ArrowArtboardCreated with Sketch.Title ChevronTitle ChevronEye IconIcon FacebookIcon LinkedinIcon Mail ContactPath LayerIcon MailMenu BurgerPositive ArrowIcon PrintIcon SearchSite TitleTitle ChevronIcon Twitter
Economy

Japan-US trade talks to continue for one more day, Motegi says

Talks to iron out differences in key beef and auto sectors in 'final shape'

Japan's Economic Revitalization Minister Toshimitsu Motegi speaks to reporters on Aug. 22.

WASHINGTON (Kyodo) -- Japan and the United States will continue their ministerial-level trade negotiations for one more day, Japanese economic revitalization minister Toshimitsu Motegi said Thursday.

Motegi and U.S. Trade Representative Robert Lighthizer started the latest round of trade talks in Washington on Wednesday, with the focus on whether the two countries can iron out differences in views over tariff cuts on key sectors such as beef and automobiles.

"Our discussions are beginning to take final shape" in areas involving agricultural and industrial products as well as in digital trade such as e-commerce, Motegi told reporters following the second day of the talks.

But he also said negotiations "take time" and that he will meet Lighthizer also on Friday. The talks had been scheduled to take place for at least two days.

The current negotiations are expected to lay the groundwork for a meeting between Japanese Prime Minister Shinzo Abe and U.S. President Donald Trump on the fringes of the Group of Seven summit in Paris from Saturday to Monday.

With Trump seeking a bilateral deal to fix what he sees as an imbalanced trade relationship and reduce the hefty U.S. trade deficit with Japan, Tokyo and Washington have been engaging in negotiations with an eye to reaching a deal by September.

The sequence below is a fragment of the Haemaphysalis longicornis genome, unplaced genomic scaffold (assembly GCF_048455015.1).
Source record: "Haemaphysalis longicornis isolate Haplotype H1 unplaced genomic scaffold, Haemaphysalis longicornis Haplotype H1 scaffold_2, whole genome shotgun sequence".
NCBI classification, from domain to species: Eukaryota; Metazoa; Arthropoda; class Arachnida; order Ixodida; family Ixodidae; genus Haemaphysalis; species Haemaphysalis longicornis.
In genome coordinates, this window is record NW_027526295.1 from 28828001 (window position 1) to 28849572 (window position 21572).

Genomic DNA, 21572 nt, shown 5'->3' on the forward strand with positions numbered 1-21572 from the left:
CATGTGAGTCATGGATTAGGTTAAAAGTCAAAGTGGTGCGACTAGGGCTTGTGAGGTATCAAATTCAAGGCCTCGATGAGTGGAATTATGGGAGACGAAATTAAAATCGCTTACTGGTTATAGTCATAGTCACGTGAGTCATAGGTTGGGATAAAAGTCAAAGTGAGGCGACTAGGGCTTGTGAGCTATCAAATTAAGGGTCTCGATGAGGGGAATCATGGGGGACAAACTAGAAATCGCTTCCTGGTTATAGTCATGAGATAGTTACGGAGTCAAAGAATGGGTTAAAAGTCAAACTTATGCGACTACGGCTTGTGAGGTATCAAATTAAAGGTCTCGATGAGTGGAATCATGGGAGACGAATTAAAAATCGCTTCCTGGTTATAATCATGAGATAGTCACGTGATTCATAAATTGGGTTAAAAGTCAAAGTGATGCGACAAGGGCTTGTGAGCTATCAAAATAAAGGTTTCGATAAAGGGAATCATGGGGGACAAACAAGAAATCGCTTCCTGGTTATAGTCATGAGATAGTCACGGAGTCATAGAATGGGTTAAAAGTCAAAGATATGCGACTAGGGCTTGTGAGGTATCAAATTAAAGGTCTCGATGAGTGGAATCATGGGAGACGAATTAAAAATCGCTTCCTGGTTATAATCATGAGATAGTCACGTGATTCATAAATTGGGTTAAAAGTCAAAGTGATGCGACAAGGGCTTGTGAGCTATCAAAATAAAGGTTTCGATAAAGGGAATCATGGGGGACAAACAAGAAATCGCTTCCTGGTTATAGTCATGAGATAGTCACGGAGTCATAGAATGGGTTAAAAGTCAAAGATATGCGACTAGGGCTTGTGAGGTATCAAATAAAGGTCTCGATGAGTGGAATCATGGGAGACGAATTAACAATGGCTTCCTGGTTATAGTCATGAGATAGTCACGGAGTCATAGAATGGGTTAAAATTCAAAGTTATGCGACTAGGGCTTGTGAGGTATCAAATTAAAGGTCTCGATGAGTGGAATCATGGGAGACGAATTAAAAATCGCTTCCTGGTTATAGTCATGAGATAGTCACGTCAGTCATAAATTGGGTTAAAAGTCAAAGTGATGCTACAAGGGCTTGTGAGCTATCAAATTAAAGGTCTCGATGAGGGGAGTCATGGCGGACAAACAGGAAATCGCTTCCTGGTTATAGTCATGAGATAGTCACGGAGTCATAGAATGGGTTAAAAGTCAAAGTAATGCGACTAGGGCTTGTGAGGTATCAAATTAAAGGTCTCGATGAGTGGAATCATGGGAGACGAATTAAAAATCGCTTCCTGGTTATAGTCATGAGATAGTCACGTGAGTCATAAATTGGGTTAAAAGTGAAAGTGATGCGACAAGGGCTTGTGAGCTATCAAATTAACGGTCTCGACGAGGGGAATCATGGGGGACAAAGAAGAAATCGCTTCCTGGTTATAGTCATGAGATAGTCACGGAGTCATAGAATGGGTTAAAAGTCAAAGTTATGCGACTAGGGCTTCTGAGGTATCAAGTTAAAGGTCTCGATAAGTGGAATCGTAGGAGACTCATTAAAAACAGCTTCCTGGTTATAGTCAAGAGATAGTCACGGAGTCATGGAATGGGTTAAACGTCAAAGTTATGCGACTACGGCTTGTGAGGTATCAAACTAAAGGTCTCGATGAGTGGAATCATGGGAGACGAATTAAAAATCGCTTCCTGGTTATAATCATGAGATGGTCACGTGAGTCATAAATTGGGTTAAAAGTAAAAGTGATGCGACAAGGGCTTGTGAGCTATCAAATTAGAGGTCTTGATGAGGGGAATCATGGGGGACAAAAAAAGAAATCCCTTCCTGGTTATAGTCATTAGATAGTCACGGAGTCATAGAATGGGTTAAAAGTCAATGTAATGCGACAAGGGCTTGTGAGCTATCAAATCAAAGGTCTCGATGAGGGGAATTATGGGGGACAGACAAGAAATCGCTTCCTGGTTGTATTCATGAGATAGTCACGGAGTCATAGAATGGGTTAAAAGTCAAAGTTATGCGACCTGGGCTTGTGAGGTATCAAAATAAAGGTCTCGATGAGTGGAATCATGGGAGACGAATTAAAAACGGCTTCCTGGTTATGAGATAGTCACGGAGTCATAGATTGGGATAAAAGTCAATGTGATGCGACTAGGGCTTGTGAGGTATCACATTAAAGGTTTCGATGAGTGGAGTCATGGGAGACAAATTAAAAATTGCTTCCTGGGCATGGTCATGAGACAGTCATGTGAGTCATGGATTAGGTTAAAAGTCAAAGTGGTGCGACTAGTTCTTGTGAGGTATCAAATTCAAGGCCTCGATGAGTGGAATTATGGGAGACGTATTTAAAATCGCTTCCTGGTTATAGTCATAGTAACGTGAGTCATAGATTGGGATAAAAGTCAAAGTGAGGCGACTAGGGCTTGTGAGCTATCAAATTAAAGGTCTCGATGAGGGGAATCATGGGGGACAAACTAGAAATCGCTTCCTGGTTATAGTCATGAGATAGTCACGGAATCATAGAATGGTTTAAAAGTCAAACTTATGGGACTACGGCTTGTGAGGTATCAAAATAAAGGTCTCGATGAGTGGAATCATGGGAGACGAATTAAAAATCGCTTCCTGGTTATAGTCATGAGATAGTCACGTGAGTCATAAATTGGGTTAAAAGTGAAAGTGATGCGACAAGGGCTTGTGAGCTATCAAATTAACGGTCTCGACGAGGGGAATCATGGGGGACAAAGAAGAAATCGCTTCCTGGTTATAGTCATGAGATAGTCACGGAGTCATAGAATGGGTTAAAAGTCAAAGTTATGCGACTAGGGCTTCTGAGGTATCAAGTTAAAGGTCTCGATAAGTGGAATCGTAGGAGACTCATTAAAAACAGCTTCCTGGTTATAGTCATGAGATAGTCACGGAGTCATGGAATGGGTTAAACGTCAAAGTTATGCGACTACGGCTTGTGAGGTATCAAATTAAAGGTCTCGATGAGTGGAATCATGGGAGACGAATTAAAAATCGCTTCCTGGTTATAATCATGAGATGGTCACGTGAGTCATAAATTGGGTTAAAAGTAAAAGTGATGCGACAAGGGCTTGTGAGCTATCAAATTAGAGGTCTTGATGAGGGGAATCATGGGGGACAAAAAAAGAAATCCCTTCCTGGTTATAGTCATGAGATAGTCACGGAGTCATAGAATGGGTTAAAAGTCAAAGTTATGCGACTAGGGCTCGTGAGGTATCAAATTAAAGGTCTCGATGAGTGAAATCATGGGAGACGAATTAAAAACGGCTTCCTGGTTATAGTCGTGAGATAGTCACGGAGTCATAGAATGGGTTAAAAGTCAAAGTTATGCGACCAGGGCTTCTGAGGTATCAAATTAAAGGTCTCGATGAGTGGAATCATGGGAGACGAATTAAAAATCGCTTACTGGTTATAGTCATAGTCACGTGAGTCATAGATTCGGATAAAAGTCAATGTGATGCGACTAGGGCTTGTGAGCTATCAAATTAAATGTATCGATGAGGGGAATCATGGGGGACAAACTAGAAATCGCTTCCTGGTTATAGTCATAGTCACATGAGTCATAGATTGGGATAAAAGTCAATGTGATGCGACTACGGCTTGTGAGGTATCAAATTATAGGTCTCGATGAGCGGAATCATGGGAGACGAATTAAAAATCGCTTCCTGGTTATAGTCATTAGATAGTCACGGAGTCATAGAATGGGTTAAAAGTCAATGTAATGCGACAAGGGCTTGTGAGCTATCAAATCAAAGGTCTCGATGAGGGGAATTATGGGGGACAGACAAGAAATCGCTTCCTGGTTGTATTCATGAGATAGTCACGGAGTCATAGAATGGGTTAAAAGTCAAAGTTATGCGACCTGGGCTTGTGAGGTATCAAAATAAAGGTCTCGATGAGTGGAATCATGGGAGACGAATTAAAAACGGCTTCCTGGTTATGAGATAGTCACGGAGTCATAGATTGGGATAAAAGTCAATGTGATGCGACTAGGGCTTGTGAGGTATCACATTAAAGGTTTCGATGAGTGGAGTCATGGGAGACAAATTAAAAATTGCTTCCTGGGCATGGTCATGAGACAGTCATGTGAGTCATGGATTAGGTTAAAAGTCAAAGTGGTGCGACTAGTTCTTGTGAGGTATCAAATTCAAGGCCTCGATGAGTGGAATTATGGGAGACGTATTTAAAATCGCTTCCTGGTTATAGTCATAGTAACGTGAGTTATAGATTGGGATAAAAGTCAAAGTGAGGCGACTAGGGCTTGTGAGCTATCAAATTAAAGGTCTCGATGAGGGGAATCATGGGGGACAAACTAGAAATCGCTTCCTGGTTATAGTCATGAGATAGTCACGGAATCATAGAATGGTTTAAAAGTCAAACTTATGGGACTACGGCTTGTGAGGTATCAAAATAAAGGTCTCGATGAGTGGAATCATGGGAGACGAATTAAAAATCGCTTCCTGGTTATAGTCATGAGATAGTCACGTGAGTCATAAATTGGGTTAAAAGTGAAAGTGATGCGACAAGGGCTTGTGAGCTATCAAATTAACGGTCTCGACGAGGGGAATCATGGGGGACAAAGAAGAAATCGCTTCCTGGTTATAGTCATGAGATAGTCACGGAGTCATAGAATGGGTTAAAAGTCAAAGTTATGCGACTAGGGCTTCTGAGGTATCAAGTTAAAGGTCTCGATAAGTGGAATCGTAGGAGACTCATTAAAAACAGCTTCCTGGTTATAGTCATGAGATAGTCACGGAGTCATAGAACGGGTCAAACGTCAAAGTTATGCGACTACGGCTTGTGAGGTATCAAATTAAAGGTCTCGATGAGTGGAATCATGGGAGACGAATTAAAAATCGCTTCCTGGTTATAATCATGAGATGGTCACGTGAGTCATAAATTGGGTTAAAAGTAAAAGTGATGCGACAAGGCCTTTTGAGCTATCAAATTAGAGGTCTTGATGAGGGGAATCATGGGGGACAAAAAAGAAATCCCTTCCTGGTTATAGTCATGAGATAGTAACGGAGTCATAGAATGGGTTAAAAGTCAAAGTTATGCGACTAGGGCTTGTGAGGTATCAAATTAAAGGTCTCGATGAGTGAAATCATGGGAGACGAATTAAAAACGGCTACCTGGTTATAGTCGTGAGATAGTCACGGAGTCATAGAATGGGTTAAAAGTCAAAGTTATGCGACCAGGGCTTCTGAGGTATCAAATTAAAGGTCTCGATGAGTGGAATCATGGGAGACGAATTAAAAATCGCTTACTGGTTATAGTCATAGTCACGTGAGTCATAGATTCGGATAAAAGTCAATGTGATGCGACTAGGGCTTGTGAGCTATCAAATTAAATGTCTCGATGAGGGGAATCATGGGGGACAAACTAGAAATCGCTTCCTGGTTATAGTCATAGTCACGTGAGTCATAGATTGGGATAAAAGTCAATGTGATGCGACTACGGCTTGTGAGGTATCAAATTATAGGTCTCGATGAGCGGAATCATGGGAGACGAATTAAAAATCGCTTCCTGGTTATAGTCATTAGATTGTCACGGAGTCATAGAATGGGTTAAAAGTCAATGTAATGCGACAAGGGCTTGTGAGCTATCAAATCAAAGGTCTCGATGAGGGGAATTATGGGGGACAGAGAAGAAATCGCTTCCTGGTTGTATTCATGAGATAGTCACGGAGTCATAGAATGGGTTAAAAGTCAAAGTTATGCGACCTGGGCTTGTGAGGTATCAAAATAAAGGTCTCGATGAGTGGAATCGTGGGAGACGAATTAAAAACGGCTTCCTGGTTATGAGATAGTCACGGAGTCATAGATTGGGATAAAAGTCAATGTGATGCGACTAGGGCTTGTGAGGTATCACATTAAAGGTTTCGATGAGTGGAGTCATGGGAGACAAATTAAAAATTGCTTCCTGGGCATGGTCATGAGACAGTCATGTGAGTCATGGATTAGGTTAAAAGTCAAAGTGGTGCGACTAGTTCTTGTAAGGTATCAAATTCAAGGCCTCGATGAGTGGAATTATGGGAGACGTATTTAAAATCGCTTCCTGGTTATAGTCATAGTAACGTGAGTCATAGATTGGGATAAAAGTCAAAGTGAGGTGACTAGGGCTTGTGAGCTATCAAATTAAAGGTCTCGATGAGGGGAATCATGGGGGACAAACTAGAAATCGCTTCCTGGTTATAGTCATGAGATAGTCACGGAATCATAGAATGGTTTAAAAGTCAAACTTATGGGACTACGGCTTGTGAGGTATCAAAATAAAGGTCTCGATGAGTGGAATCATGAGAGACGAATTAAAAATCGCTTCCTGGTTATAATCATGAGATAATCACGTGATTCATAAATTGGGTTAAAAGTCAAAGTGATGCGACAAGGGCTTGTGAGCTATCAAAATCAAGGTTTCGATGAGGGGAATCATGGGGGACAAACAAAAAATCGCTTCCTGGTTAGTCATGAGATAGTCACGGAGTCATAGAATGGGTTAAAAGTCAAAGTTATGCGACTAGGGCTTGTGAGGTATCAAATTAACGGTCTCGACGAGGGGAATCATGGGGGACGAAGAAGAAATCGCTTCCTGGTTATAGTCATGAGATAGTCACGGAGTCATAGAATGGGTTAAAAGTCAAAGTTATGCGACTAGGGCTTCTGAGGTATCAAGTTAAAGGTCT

Motegi told reporters Wednesday that Japan and the United States are getting closer to the "final stage" of their talks, but have also admitted that there are gaps the two countries have yet to bridge.

The United States has demanded greater market access for American beef, pork, wheat and dairy products, while Japan aims to eliminate U.S. tariffs on vehicles and auto parts.

Sponsored Content

About Sponsored Content This content was commissioned by Nikkei's Global Business Bureau.

You have {{numberArticlesLeft}} free article{{numberArticlesLeft-plural}} left this monthThis is your last free article this month

Stay ahead with our exclusives on Asia;
the most dynamic market in the world.

Stay ahead with our exclusives on Asia

Get trusted insights from experts within Asia itself.

Get trusted insights from experts
within Asia itself.

Get Unlimited access

You have {{numberArticlesLeft}} free article{{numberArticlesLeft-plural}} left this month

This is your last free article this month

Stay ahead with our exclusives on Asia; the most
dynamic market in the world
.

Get trusted insights from experts
within Asia itself.

Try 3 months for $9

Offer ends June 30th

Your trial period has expired

You need a subscription to...

  • Read all stories with unlimited access
  • Use our mobile and tablet apps
See all offers and subscribe

Your full access to the Nikkei Asian Review has expired

You need a subscription to:

  • Read all stories with unlimited access
  • Use our mobile and tablet apps
See all offers
NAR on print phone, device, and tablet media